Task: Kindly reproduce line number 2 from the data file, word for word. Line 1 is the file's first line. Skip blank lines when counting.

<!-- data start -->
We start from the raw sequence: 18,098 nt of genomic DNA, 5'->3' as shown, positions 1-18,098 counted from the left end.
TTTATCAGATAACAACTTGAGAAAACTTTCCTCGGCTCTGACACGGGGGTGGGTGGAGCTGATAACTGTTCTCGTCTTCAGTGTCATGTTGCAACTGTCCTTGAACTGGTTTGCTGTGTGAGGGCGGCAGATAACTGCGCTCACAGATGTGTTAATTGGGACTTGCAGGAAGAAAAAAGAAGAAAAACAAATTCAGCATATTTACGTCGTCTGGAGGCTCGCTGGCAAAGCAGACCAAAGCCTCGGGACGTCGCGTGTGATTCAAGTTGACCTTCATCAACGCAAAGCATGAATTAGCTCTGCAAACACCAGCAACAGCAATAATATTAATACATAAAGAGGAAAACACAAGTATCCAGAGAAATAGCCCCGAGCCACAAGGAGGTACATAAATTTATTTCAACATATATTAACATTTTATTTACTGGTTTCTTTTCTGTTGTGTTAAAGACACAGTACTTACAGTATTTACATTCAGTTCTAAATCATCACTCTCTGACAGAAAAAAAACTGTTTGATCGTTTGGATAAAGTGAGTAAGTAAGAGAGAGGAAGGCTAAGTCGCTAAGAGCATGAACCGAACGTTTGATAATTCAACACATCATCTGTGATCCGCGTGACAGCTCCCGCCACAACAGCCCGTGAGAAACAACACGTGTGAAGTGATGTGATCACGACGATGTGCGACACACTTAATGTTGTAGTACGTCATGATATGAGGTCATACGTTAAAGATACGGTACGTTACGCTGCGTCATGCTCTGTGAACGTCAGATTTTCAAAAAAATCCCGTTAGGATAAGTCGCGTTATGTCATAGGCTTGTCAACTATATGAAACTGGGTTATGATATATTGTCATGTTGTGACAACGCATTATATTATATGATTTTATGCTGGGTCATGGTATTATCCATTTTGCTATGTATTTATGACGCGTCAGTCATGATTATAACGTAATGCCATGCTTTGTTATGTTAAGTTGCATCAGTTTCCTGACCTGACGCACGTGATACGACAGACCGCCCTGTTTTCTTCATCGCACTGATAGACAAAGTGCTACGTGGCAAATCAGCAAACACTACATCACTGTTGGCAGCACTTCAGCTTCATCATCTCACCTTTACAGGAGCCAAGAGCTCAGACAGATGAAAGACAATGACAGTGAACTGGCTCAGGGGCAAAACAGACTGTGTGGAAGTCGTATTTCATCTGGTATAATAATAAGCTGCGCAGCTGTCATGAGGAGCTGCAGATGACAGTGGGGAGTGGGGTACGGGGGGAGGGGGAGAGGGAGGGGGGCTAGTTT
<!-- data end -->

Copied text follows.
TTTATCAGATAACAACTTGAGAAAACTTTCCTCGGCTCTGACACGGGGGTGGGTGGAGCTGATAACTGTTCTCGTCTTCAGTGTCATGTTGCAACTGTCCTTGAACTGGTTTGCTGTGTGAGGGCGGCAGATAACTGCGCTCACAGATGTGTTAATTGGGACTTGCAGGAAGAAAAAAGAAGAAAAACAAATTCAGCATATTTACGTCGTCTGGAGGCTCGCTGGCAAAGCAGACCAAAGCCTCGGGACGTCGCGTGTGATTCAAGTTGACCTTCATCAACGCAAAGCATGAATTAGCTCTGCAAACACCAGCAACAGCAATAATATTAATACATAAAGAGGAAAACACAAGTATCCAGAGAAATAGCCCCGAGCCACAAGGAGGTACATAAATTTATTTCAACATATATTAACATTTTATTTACTGGTTTCTTTTCTGTTGTGTTAAAGACACAGTACTTACAGTATTTACATTCAGTTCTAAATCATCACTCTCTGACAGAAAAAAAACTGTTTGATCGTTTGGATAAAGTGAGTAAGTAAGAGAGAGGAAGGCTAAGTCGCTAAGAGCATGAACCGAACGTTTGATAATTCAACACATCATCTGTGATCCGCGTGACAGCTCCCGCCACAACAGCCCGTGAGAAACAACACGTGTGAAGTGATGTGATCACGACGATGTGCGACACACTTAATGTTGTAGTACGTCATGATATGAGGTCATACGTTAAAGATACGGTACGTTACGCTGCGTCATGCTCTGTGAACGTCAGATTTTCAAAAAAATCCCGTTAGGATAAGTCGCGTTATGTCATAGGCTTGTCAACTATATGAAACTGGGTTATGATATATTGTCATGTTGTGACAACGCATTATATTATATGATTTTATGCTGGGTCATGGTATTATCCATTTTGCTATGTATTTATGACGCGTCAGTCATGATTATAACGTAATGCCATGCTTTGTTATGTTAAGTTGCATCAGTTTCCTGACCTGACGCACGTGATACGACAGACCGCCCTGTTTTCTTCATCGCACTGATAGACAAAGTGCTACGTGGCAAATCAGCAAACACTACATCACTGTTGGCAGCACTTCAGCTTCATCATCTCACCTTTACAGGAGCCAAGAGCTCAGACAGATGAAAGACAATGACAGTGAACTGGCTCAGGGGCAAAACAGACTGTGTGGAAGTCGTATTTCATCTGGTATAATAATAAGCTGCGCAGCTGTCATGAGGAGCTGCAGATGACAGTGGGGAGTGGGGTACGGGGGGAGGGGGAGAGGGAGGGGGGCTAGTTT